• Patel, S.R., Smith, K., Letley, D.P., Cook, K.W., Memon, A.A., Ingram, R.J., Staples, E., Backert, S., Zaitoun, A.M., Atherton, J.C. & Robinson, K. (2013). Helicobacter pylori downregulates expression of human β-defensin 1 in the gastric mucosa in a type IV secretion-dependent fashion. Cell Microbiol. doi: 10.1111/cmi.12174.
  • Tegtmeyer, N., Rivas Traverso, F., Rohde, M., Oyarzabal, O.A., Schneider-Brachert, W., Lehn, N., Berg. D.E., Fox, J.G. & Backert, S. (2013). Electron microscopic, genetic and biochemical characterization of a novel Helicobacter isolates in Bengal tigers. Plos One (PLoS One 8(8):e71220).


  • Dolan, B., Naughton, J., Tegtmeyer, N., May, F.E., Clyne, M. (2012). The interaction of Helicobacter pylori with the adherent mucus gel layer secreted by polarized HT29-MTX-E12 cells. PLoS One 7, E47300
  • Hirsch, C., Tegtmeyer, N., Rohde, M., Rowland, M., Oyarzabal, O.A. & Backert S. (2012). Live Helicobacter pylori in the root canal of endodontic-infected deciduous teeth. J. Gastroenterol. 47, 936-940.
  • Conradi, J., Tegtmeyer, N., Huber, S., Gaus, K., Mertink, F., Gracia, S.R., Strijowski, U., Sewald, N. & Backert, S. (2012). An RGD Helper Sequence in CagL of Helicobacter pylori Assists in Interactions with Integrins and Injection of CagA. Front. Cell. Infect. Microbiol. 2, 70.
  • Boehm, M., Hoy, B., Rohde, M., Tegtmeyer, N., Bæk, K.T., Oyarzabal, O.A., Brøndsted, L., Wessler, S. & Backert, S. (2012). Rapid paracellular transmigration of Campylobacter jejuni across polarized epithelial cells without affecting TER: role of proteolytic-active HtrA cleaving E-cadherin but not fibronectin. Gut Pathog. 25, 3.
  • Mueller, D., Tegtmeyer, N., Brandt, S., Yamaoka, Y., De Poire, E., Sgouras, D., Wessler, S., Torres, J., Smolka, A. & Backert, S. (2012). Hierarchic phosphorylation of the Helicobacter pylori CagA effector protein by Src and Abl tyrosine kinases. J. Clin. Inves. 122, 1553-1566.
  • Wiedemann, T., Hofbaur, S., Tegtmeyer, N., Huber, S., Sewald, N., Wessler, S., Backert, S. & Rieder G. (2012). Helicobacter pylori CagL-dependent induction of gastrin expression via a novel αvβ5-integrin-integrin linked kinase signalling complex. Gut 61, 986-996.
  • Backert, S. & Tegtmeyer, N. (2012). Helicobacter pylori CagA tertiary structure reveals functional insights. Cell Host Microbe 12, 3-5.


  • Boehm, M., Krause, M., Rohde, M., Tegtmeyer, N., Takahashi, S., Oyarzabal, O.A & Backert, S. (2011). Major host factors in host cell invasion of Campylobacter jejuni: Role of fibronectin, Integrin Beta1, FAK, Tiam-1, and DOCK180 in activating Rho GTPase Rac1. Front. Cell. Infect. Microbiol. 1, 17.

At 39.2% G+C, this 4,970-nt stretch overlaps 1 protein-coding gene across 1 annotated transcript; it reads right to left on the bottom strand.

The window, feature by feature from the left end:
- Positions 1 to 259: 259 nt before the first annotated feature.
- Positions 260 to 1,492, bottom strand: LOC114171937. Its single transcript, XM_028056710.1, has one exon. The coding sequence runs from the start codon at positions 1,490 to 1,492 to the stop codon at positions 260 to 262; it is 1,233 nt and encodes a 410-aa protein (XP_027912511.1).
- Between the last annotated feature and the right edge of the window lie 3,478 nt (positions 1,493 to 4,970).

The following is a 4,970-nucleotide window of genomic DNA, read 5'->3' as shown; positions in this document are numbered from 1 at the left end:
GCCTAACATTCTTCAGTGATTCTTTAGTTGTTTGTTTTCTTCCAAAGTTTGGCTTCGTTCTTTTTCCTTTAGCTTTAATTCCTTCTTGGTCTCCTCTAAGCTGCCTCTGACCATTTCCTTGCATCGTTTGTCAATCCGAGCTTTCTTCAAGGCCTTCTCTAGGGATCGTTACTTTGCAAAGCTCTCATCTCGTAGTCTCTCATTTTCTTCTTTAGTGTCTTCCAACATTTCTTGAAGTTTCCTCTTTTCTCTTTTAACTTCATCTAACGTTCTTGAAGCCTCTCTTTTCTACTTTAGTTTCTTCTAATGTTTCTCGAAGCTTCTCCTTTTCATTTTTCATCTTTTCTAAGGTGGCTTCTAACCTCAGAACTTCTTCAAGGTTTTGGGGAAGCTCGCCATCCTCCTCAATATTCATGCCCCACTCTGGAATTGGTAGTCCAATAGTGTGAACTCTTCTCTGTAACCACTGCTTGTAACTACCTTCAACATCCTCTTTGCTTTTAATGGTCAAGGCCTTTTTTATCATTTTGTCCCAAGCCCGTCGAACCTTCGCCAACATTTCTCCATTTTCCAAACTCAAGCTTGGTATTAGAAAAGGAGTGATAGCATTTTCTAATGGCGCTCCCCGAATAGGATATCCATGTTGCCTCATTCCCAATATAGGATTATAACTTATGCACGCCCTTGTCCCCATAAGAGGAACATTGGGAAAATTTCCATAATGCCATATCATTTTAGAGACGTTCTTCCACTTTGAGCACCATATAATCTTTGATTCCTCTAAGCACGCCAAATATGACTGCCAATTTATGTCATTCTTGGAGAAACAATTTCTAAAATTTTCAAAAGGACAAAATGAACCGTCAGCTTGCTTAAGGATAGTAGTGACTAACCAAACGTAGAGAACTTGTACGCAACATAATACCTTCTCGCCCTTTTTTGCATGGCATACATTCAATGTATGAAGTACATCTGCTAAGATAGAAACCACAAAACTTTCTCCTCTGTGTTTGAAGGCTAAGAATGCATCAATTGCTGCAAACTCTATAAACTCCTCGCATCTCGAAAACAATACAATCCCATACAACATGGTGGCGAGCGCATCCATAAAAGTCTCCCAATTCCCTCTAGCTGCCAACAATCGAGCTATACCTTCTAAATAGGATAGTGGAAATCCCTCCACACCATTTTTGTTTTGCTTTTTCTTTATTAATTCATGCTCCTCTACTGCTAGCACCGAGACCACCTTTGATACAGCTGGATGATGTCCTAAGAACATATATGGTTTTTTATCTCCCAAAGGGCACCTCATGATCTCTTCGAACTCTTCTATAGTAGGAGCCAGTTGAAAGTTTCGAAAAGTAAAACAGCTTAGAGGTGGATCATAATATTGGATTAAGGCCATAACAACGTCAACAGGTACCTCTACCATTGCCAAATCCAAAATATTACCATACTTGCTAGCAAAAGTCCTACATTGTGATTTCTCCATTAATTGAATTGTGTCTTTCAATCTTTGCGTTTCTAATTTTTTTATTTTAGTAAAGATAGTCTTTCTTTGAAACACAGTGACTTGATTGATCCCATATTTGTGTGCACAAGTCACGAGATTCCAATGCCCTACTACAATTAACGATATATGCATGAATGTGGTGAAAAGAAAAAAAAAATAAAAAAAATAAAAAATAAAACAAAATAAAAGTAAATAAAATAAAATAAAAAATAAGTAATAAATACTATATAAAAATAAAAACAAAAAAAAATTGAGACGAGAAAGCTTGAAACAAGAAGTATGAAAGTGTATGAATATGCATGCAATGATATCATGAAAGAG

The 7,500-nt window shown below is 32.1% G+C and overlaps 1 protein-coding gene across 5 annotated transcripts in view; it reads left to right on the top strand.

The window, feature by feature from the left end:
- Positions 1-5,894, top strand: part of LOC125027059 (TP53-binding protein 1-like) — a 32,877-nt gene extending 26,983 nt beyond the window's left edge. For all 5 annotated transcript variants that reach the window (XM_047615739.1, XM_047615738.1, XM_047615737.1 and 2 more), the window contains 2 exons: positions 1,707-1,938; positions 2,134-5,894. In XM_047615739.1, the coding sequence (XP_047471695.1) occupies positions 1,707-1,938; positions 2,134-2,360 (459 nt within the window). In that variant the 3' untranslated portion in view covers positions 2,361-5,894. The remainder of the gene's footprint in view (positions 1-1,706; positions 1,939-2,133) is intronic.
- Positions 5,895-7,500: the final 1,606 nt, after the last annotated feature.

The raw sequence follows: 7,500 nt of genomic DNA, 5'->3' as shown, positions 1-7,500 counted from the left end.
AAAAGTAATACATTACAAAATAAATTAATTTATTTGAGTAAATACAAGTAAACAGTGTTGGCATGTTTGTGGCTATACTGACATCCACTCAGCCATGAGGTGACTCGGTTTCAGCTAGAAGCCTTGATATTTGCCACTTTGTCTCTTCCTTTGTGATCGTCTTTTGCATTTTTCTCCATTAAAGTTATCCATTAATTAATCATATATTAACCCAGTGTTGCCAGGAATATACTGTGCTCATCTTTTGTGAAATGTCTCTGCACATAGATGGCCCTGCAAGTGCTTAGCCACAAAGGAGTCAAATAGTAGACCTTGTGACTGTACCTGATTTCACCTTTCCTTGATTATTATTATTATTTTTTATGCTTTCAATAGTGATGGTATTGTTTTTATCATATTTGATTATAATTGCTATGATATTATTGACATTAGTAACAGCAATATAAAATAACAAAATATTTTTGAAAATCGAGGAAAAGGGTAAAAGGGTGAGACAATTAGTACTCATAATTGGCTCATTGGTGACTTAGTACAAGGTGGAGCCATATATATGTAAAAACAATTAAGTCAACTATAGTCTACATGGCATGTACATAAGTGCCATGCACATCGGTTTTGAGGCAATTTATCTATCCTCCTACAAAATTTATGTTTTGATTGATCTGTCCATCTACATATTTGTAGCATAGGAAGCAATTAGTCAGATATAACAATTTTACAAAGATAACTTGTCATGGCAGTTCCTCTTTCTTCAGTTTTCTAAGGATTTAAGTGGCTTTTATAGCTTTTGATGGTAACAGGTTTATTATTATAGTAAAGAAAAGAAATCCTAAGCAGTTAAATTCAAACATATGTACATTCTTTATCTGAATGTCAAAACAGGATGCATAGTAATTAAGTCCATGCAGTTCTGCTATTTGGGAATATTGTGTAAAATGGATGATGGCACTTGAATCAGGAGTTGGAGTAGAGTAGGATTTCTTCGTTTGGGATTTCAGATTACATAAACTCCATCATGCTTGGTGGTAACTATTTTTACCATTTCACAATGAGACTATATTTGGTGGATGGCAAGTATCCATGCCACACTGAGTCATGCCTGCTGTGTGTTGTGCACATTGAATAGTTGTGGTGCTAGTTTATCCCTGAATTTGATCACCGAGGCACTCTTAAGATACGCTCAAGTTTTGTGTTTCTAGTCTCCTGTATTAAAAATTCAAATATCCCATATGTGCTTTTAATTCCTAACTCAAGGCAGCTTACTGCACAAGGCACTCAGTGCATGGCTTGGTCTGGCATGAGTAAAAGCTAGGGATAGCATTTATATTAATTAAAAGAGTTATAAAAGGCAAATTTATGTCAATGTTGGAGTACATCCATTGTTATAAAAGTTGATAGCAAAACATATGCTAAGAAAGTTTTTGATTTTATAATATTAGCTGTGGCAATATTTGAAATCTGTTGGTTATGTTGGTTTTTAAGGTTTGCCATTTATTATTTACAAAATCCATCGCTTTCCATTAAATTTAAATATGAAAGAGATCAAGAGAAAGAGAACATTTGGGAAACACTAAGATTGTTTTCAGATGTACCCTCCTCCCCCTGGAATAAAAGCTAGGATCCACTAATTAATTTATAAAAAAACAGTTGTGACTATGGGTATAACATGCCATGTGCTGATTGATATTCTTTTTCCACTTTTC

• Krause, M., Boehm, M., Rohde, M., Tegtmeyer, N., Takahashi, S., Buday, L., Oyarzabal, O.A. & Backert, S. (2011). The signaling pathway of Campylobacter jejuni-induced Cdc42 activation: Role of fibronectin, integrin beta1, tyrosine kinases and guanine exchange factor Vav2. Cell Commun. Signal. 9, 32.
  • Tegtmeyer, N., Wittelsberger, R., Hartig, R., Martinez-Quiles, N. & Backert, S. (2011). Serine phosphorylation of cortactin by ERK1/2 controls focal adhesion kinase activity and cell scattering induced by Helicobacter pylori. Cell Host Microbe 9, 520-531.
  • Tegtmeyer, N. & Backert, S. (2011). Role of Abl and Src family kinases in actin-cytoskeletal rearrangementsinduced by  the Helicobacter pylori CagA protein. Eur. J. Cell Biol. 90, 880-890.
  • Tegtmeyer, N., Wessler, S. & Backert S. (2011). Role of the cag-pathogenicity island encoded type IV secretion system in Helicobacter pylori pathogenesis. FEBS J. 278, 1190-1202.
  • Backert, S., Clyne, M. & Tegtmeyer, N. (2011). Molecular mechanisms of gastric epithelial cell adhesion and injection of CagA by Helicobacter pylori. Cell Commun. Signal. 9, 28-35.


  • Hoy, B., Löwer, M., Weydig, C., Carra, G., Tegtmeyer, N., Geppert, T., Plattner, P., Sewald, N., Backert, S., Schneider, G. & Wessler, S. (2010).  Helicobacter pylori HtrA is a novel secreted virulence factor which cleaves E- Cadherin to disrupt intercellular adhesion. EMBO Reports 11, 798-804.
  • Tegtmeyer, N., Hartig, R., Delahay, R.M., Rohde, M., Brandt, S., Conradi, J., Takahashi, S., Smolka, A.J., Sewald, N. & Backert, S. (2010). A small fibronectin-mimicking protein from bacteria induces cell spreading and  focal adhesion formation. J. Biol. Chem. 285, 23515-23526.
  • Backert, S., Tegtmeyer, N. & Selbach, M. (2010). The versatility of Helicobacter pylori CagA effector protein functions: The master key hypothesis. Helicobacter 15, 163-176.
  • Olofsson, A., Vallström, A., Petzold, K., Tegtmeyer, N., Schleucher, J., Carlsson, S., Haas, R., Backert, S., Wai, S.N., Gröbner, G. & Arnqvist, A. 2010). Biochemical and functional characterization of Helicobacter pylori vesicles. Mol. Microbiol. 77, 1539-1555.
  • Backert, S., Kenny, B., Gerhard, R., Tegtmeyer, N. & Brandt, S. (2010). PKA-mediated phosphorylation of EPEC-Tir at serine residues 434 and 463: A novel pathway in regulating Rac1 GTPase function. Gut Microbes 1: 94-99.
  • Backert, S. & Tegtmeyer, N. (2010). The Versatility of the Helicobacter pylori Vacuolating Cytotoxin VacA in Signal  Transduction and Molecular Crosstalk. Toxins 2: 69-92.


  • Tegtmeyer, N., Zabler, D., Schmidt, D., Hartig, R., Brandt, S. & Backert, S. (2009). Importance of EGF receptor, HER2/Neu and Erk1/2 kinase signalling for host cell elongation and scattering induced by the Helicobacter pylori CagA protein: antagonistic effects of the vacuolating cytotoxin VacA. Cell. Microbiol. 11, 488-505.
  • Tegtmeyer, N. & Backert, S. (2009). Bacterial type III effectors inhibit cell lifting by targeting integrin-linked kinase. Cell Host Microbe 5; 514-516.
  • Franco, A.T., Friedman, D.B., Nagy, T.A., Romero-Gallo, J., Krishna, U., Kendall, A., Israel, D.A., Tegtmeyer N., Washington, M.K. & Peek, R.J. Jr. (2009). Delineation of a carcinogenic Helicobacter pylori proteome. Mol. Cell Proteomics 8, 1947-1958.


  • Ziegelin, G., Tegtmeyer, N., Lurz, R., Hertwig, S., Hammerl, J., Appel B. & Lanka, E. (2005). The repA gene of the linear Yersinia enterocolitica prophage PY54 functions as a circular minimal replicon in Escherichia coli. J. Bacteriol. 187, 3445-3454.

Dr. Nicole Tegtmeyer